Hollywood and the media are being very vocal, at least since the Harvey Weinstein scandal broke, in their support of campaigns such as “Time’s Up” and #MeToo, which attempt to draw attention to the sexual harassment problems that have been going on in their industries for decades. The latest example was at the recent Golden Globe Awards.
A majority of those attending the Golden Globes dressed in black and donned “Time’s Up” pins to show their unity. A number of the award winners even dedicated their acceptance speeches to the issue, declaring that time is indeed up when it comes to abusers and keeping silent about that abuse.
Now all of America is supposed to be very convinced that Hollywood really cares — that they want and are demanding change. While there are certainly some involved in these efforts who are sincere in their concern, important questions need to be addressed.
For starters, are those who now claim to be so dedicated to eradicating these issues sincere enough and concerned enough to refuse roles that only add to the degradation, objectification and harassment problems? Call me cynical, but it’s very hard to take Hollywood seriously when, during the same show where the stars where pledging their allegiance to change, they also were giving recognition by way of numerous nominations and standing ovations to a film, “Call Me by Your Name,” depicting the story of a 25-year-old man having a sexual relationship with a 17-year-old boy. Are they forgetting all their own horror stories, some involving teen actors and actresses?
Given the current climate and alleged sensitivity to these issues, why was this film allowed to be nominated in the first place, let alone cheered the same night Tinsel Town was issuing its anti-harassment battle cries? And how hypocritical is it to rail against an unjust system of victimization while promoting the new “Fifty Shades Freed” film? What were network executives thinking when they ran an ad for the film in a commercial break toward the end of the show, and then brought out the film’s co-star as one of the final presenters? Can anyone say “mixed messages”?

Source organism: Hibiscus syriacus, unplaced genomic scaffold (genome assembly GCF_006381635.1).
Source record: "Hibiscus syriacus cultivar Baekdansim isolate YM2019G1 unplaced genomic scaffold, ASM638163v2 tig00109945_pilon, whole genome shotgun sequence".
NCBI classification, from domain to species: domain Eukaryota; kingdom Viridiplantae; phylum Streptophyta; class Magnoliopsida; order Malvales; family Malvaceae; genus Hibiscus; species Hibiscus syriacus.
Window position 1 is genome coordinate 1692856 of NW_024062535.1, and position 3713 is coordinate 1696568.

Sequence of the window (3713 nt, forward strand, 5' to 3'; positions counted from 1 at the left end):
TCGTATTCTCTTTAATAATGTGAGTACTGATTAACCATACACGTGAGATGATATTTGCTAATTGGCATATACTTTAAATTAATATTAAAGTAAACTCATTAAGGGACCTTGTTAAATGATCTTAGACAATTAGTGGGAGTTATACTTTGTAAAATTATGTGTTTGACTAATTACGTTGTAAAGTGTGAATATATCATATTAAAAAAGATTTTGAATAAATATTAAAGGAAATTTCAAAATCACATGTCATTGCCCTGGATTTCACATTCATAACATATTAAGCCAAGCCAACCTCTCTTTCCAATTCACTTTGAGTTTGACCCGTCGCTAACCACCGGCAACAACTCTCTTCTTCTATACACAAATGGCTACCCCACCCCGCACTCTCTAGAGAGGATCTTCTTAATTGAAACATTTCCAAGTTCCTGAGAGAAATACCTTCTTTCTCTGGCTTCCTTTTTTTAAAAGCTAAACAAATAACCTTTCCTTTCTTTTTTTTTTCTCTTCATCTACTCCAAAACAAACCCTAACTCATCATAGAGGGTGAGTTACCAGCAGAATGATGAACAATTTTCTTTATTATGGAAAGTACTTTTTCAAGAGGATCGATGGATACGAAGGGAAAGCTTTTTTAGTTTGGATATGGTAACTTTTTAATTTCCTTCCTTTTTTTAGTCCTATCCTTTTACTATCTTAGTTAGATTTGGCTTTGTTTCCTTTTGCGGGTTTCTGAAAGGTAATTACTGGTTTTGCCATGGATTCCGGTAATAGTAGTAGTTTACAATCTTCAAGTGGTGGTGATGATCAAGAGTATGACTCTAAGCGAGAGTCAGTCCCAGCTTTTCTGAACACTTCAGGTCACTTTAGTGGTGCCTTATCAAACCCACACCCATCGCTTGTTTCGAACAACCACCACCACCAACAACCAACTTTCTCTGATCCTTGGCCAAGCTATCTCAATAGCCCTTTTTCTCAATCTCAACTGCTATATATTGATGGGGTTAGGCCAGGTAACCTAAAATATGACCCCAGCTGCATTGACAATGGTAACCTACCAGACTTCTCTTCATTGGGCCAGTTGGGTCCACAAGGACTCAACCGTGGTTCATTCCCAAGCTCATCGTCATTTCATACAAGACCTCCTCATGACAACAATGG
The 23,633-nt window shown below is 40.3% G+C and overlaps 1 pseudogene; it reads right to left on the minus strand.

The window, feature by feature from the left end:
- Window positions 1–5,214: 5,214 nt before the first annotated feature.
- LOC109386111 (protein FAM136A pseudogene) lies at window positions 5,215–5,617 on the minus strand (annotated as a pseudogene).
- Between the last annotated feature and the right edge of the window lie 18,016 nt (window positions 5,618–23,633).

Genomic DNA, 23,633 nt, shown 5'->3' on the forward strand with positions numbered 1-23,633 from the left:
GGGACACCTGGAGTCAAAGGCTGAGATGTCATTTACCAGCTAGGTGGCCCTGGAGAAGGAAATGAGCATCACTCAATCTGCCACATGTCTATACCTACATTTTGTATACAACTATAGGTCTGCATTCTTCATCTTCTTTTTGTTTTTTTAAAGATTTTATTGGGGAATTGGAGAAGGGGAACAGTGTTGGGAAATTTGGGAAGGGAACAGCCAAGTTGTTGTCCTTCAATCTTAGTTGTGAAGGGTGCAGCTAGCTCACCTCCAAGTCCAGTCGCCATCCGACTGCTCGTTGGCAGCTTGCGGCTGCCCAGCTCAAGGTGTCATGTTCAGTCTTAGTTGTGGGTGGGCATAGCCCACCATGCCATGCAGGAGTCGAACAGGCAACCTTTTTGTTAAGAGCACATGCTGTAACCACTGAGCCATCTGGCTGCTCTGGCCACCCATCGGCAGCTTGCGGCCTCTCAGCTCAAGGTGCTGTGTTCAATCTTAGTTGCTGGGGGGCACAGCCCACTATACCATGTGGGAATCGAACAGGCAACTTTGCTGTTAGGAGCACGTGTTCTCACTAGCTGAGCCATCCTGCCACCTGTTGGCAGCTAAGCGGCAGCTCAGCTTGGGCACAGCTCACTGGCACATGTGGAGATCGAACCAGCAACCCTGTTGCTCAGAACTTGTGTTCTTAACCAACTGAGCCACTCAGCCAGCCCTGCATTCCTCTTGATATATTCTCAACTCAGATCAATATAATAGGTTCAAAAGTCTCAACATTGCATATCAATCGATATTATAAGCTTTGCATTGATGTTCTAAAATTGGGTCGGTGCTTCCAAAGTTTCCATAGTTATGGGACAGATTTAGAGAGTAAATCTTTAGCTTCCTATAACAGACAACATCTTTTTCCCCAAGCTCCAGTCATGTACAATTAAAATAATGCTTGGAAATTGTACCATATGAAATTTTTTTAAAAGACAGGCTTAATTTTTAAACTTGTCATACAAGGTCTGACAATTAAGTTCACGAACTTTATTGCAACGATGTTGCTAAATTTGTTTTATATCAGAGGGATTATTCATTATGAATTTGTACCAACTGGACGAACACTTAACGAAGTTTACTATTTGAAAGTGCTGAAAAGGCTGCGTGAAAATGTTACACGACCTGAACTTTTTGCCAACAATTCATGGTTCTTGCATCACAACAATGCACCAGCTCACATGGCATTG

So how about a “time’s up” on the continued failure to connect the dots? How about a “time’s up” on talking or acting out of both sides of their mouths? On the one hand saying that women and men deserve better (and they certainly do), and on the other hand refusing to acknowledge the growing piles of evidence of how pornography devalues women, as Archbishop Samuel J. Aquila of Denver pointed out in a recent column, citing researchers of a recent study: “They discovered that over time, many male porn users became more callous toward women, and less likely to value monogamy and marriage.”
I’m not exactly holding my breath in anticipation for the clouds to part and for Hollywood and the media elites to suddenly wake up, smell their fancy cappuccinos and give the Church credit for its prophetic warnings and rock-solid teachings as to what happens when we fail to recognize the dignity of the human person. If they are truly committed and not just putting on another performance, they at least might be willing to take a look at some of the overwhelming evidence. Unfortunately, if they fail to do so, it will simply be another reminder that all that glitters, including all that was expressed at the recent awards show, is certainly far from gold. It just might be darker than the deepest black gown worn that night to bring attention to a problem that’s grown to near epidemic proportions.
This column first appeared on OSV Newsweekly. To read Teresa’s latest OSV columns click here.